A bipartisan health insurance reform plan that has been held hostage for months by a group of Senate Republicans was released last week, but opponents managed to delay a vote on the bill until after April 15.
The measure would curb the ability of health insurers and employers to deny coverage to employees who change jobs or have pre-existing medical conditions. It also would allow small firms to join together in purchasing cooperatives and guarantee that companies can renew their insurance regardless of the health of their employees.
Insurance groups oppose two provisions in the bill. One would require insurers to cover any employer with two or more employees. The other guarantees coverage to individuals who lose their employer insurance.
The Health Insurance Association of America said those two provisions would increase premiums from 10% to 30%. However, the American Academy of Actuaries said in a letter to Congress earlier this month that premiums would increase only 3%.
Provider groups support the bill, which they say will reduce the ranks of the uninsured.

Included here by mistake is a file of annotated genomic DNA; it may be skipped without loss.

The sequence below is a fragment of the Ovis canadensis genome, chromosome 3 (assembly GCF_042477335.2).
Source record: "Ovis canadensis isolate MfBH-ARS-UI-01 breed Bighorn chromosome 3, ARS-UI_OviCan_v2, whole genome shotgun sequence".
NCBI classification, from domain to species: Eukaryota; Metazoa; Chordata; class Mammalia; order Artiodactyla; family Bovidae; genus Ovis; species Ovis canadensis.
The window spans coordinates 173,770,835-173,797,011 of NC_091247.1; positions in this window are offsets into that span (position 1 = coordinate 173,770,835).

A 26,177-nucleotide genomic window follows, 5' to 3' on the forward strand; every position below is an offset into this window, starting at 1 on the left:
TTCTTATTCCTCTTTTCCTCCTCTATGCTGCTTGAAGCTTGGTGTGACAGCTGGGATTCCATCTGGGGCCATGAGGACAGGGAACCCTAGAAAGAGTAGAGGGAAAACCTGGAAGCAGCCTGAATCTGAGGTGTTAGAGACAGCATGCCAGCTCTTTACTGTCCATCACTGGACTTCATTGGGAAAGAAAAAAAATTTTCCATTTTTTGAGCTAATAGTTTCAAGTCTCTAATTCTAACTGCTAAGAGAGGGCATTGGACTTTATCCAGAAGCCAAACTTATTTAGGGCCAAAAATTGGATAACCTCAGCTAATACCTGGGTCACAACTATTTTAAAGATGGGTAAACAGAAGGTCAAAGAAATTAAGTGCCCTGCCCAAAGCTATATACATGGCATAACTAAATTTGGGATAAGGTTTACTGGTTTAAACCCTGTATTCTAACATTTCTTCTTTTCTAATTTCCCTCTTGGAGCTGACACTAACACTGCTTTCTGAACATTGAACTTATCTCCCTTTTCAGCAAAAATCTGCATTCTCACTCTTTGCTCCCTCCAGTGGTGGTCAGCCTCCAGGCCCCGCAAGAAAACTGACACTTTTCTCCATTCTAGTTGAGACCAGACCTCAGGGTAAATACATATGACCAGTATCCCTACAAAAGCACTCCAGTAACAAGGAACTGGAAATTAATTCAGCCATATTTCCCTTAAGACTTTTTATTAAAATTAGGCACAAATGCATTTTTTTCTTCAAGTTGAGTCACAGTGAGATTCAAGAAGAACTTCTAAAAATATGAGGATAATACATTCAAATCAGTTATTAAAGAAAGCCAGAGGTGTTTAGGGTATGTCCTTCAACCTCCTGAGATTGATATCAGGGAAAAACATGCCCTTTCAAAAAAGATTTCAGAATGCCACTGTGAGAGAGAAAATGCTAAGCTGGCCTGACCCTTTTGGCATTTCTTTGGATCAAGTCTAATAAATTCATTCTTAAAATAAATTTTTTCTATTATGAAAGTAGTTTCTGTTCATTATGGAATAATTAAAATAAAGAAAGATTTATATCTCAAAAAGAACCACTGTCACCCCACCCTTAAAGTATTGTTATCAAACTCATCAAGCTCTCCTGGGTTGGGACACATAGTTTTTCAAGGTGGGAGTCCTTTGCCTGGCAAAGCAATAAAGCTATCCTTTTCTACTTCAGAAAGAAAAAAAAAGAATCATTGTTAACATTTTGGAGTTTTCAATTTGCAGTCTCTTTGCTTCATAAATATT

Sen. Edward M. Kennedy (D-Mass.), who co-sponsored the bill along with Sen. Nancy Kassebaum (R-Kan.), said last week that the legislation could help many of the 27 million Americans affected by pre-existing medical conditions.
The plan passed the Senate Labor and Human Resources Committee unanimously last year but has been blocked by Senate Republicans using a parliamentary rule that prevents a floor vote and allows them to remain anonymous.
Last week, the last opponent, Sen. Rod Grams (R-Minn.), relented, but only if the plan were brought up for a vote after April 15. Grams said he feared the measure would be attached by Democrats to "must-pass" legislation and swept through Congress.
But Senate Minority Leader Thomas Daschle (D-S.D.) said the move was designed to give opponents more time to mobilize.
President Clinton, speaking to the National Governors' Association last week, reiterated a call for the bill's passage first made in his State of the Union address last month.
Rep. William Thomas (R-Calif.), chairman of the House Ways and Means health subcommittee, has introduced two bills that include many of the same provisions as the Kassebaum-Kennedy measure. However, a House GOP aide said it would be more difficult to pass a bill in the House because it would require winning approval in several committees, each with jurisdiction over portions of the measure.